Functional foods at a crossroads

Related tags Functional foods Nutrition

Functional foods at a crossroads
Do functional foods work?

Watching recent actions by scientific agencies, regulators and industry players themselves of late, one might be forgiven for thinking that the functional foods dream is falling a little short of the reality.

We’re talking about the biggest food companies in the world being told the claims that help sell some of their foods are deceptive and misleading. Nestlé. Mars-owned Wrigley. The Kellogg company. Danone. General Mills. And them agreeing to change or withdraw the claims.

Nestlé and Kellogg’s of late have had their wrists slapped by the increasingly active US Federal Trade Commission over immunity claims aimed at kids. Both issued statements saying in essence, ‘We did nothing wrong, stand by the claims, but will change the claims as the FTC wishes.’

Er sorry… but why go along with it if you stand by the science? Are the claims false or not? Is the science there or not? Do these products (a probiotic drink and an antioxidant-boosted cereal) work or not?

If Dannon’s probiotic yogurts boost gut health and immunity why settle a class action by agreeing to change the claims and set up a $35m fund for unhappy consumers to drain? Ditto for Wrigley’s bad breath-beating gum ($7m fund and withdrawn claims).

It is well known that fighting class actions can be more detrimental than trying to win them and a settlement is not necessarily an admission of guilt, but it doesn’t look good does it from a PR point of view however you dress it up?

Same with last week’s FTC- Nestlé settlement which was a big story in the mainstream press including the New York Times.

Claims scrutiny

Remember, we’re not talking about rogue players operating from an oil rig somewhere in the deep Atlantic making spurious internet claims about a thermogenic nutrient extracted from the bowels of an unpronounceable Icelandic volcano that can cure cancer, enhance sexual performance, increase lifespan by 47 per cent and facilitate levitation.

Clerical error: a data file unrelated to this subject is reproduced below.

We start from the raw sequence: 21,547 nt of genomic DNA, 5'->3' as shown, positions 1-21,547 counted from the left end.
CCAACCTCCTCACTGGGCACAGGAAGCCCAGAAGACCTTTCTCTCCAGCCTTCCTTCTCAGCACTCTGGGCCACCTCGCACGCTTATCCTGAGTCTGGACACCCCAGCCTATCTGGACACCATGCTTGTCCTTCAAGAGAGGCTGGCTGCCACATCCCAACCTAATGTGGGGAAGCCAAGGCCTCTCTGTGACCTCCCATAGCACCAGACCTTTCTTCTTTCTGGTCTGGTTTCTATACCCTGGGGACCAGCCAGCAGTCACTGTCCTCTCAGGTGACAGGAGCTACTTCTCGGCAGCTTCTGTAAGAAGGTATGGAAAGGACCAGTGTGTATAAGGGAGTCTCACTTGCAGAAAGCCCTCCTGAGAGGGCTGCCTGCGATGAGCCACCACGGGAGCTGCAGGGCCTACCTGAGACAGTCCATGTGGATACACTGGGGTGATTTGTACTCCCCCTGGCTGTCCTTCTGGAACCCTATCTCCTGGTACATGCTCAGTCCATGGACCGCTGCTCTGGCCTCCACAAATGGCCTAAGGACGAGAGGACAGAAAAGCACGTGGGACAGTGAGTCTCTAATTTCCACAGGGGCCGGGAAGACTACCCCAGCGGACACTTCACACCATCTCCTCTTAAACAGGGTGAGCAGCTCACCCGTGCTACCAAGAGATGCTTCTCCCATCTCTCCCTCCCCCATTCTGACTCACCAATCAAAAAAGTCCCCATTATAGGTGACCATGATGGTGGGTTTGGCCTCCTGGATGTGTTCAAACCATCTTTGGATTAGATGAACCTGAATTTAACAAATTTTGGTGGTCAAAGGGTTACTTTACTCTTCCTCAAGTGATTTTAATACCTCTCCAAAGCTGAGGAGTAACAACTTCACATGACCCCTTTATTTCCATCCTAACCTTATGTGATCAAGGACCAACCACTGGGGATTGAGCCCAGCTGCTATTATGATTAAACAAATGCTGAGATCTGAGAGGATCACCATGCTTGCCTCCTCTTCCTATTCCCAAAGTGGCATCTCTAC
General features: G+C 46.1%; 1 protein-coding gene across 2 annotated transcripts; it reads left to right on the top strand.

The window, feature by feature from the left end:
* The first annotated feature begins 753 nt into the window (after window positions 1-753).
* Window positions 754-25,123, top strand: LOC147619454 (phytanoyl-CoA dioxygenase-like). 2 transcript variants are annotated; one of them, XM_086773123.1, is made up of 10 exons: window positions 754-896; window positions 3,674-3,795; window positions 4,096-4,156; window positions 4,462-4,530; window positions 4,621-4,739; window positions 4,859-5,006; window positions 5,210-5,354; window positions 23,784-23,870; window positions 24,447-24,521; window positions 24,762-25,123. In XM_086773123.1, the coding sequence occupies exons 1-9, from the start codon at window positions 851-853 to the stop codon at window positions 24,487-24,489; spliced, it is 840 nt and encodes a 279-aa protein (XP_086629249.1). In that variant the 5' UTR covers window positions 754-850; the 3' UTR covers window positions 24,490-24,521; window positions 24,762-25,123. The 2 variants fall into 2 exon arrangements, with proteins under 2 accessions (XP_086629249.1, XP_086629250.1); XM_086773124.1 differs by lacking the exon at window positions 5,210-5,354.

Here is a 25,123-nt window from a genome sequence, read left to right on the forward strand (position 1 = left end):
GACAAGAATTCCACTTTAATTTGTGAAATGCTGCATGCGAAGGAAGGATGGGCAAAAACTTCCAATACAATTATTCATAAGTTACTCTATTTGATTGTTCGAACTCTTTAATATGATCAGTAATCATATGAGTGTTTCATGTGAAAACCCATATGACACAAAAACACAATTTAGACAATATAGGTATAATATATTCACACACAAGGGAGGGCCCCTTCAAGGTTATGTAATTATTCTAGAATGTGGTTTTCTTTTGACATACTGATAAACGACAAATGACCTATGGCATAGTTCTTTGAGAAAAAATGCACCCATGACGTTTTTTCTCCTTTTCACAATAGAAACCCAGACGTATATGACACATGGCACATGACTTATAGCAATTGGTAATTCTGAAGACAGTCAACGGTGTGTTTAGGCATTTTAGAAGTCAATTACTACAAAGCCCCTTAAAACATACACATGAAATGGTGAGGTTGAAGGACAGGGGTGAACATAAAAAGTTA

These companies have spent many millions on the science and the marketing of that science.

The problem for this business model is that around the world product claim-making is coming under ever-closer scrutiny, with a new and highly strict health claims regime in the European Union highlighting the new status quo. Functional food and ingredient development has almost ground to a halt as a result. If you can’t market a food on its supposed added health benefit why bother developing the ingredients at all?

But critics of Europe’s new system insist the claims are failing because the European Food Safety Authority (EFSA) is interpreting the science in a medicinal way that is inappropriate to nutrients designed to promote health and wellness, not prevent disease.

In the US, the recent FTC actions coupled with those of the US Food and Drug Administration which in February issued warning letters to 17 food companies including pomegranate leader, POM Wonderful, over various health claims, signals a tighter claims environment in the US.

How much science is enough?

So what’s it to be then? Do these foods (and supplements) have health benefits or not?

Does the problem lie with the nutrition science itself (not enough clinically backed, human intervention trial-demonstrated, positive associations), or the way the science is being interpreted by regulators and companies that wish to express some of that science in their marketing materials?

As is the case with most scientific conclusions, they are rarely 100 per cent conclusive, so you then reach a point where difficult questions arise: ‘How much science is enough?’ and ‘What kind of science is appropriate to prove a nutrient-health relation?’

In its settlement with Nestlé last week the FTC entered into the, ‘what is significant scientific agreement?’ debate by insisting that for future claims-making Nestlé must possess, “at least two adequate and well-controlled human clinical studies of the product”.​ Any claims must also be pre-approved by the Food and Drug Administration for the first time.

These requirements relate only to Nestlé but are expected to be cited by the FTC in future cases. It will be interesting to see the application of that.

In the meantime, given the substantial body of nutrition science that does exist, the reasons for, and consequences of, any breakdown in healthy food messaging should be examined and soon.

Because while the cynical will argue the kind of messaging the FTC, FDA and EFSA have cracked down on is exploitative and purely profit driven, there is much evidence backing the contribution functional foods and supplements can make to public health.

But how can that science be understood in the law and the market place?

Shane Starling is the editor of NutraIngredients and writes for He has written extensively about health claims around the world.

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